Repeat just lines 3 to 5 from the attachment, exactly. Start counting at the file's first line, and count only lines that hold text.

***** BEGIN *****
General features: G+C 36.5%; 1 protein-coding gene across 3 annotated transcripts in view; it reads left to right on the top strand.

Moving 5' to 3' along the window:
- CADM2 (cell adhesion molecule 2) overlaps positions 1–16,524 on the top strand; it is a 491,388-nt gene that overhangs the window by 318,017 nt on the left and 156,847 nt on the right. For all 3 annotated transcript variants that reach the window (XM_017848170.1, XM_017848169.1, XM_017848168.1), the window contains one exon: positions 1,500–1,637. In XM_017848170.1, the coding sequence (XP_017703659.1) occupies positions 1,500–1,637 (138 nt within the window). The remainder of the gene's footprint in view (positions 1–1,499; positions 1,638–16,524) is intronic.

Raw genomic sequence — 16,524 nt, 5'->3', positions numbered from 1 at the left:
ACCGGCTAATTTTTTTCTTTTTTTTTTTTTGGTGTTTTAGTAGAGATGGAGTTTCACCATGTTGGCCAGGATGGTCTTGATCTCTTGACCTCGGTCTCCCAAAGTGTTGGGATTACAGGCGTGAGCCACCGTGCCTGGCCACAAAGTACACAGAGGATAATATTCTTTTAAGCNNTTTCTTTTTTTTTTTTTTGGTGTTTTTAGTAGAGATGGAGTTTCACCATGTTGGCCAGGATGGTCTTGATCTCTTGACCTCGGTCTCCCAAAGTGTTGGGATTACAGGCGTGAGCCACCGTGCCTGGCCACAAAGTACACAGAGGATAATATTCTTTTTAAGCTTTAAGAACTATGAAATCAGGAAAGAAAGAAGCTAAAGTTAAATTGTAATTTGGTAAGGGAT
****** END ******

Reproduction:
- CADM2 (cell adhesion molecule 2) overlaps positions 1–16,524 on the top strand; it is a 491,388-nt gene that overhangs the window by 318,017 nt on the left and 156,847 nt on the right. For all 3 annotated transcript variants that reach the window (XM_017848170.1, XM_017848169.1, XM_017848168.1), the window contains one exon: positions 1,500–1,637. In XM_017848170.1, the coding sequence (XP_017703659.1) occupies positions 1,500–1,637 (138 nt within the window). The remainder of the gene's footprint in view (positions 1–1,499; positions 1,638–16,524) is intronic.

Raw genomic sequence — 16,524 nt, 5'->3', positions numbered from 1 at the left:
ACCGGCTAATTTTTTTCTTTTTTTTTTTTTGGTGTTTTAGTAGAGATGGAGTTTCACCATGTTGGCCAGGATGGTCTTGATCTCTTGACCTCGGTCTCCCAAAGTGTTGGGATTACAGGCGTGAGCCACCGTGCCTGGCCACAAAGTACACAGAGGATAATATTCTTTTAAGCNNTTTCTTTTTTTTTTTTTTGGTGTTTTTAGTAGAGATGGAGTTTCACCATGTTGGCCAGGATGGTCTTGATCTCTTGACCTCGGTCTCCCAAAGTGTTGGGATTACAGGCGTGAGCCACCGTGCCTGGCCACAAAGTACACAGAGGATAATATTCTTTTTAAGCTTTAAGAACTATGAAATCAGGAAAGAAAGAAGCTAAAGTTAAATTGTAATTTGGTAAGGGAT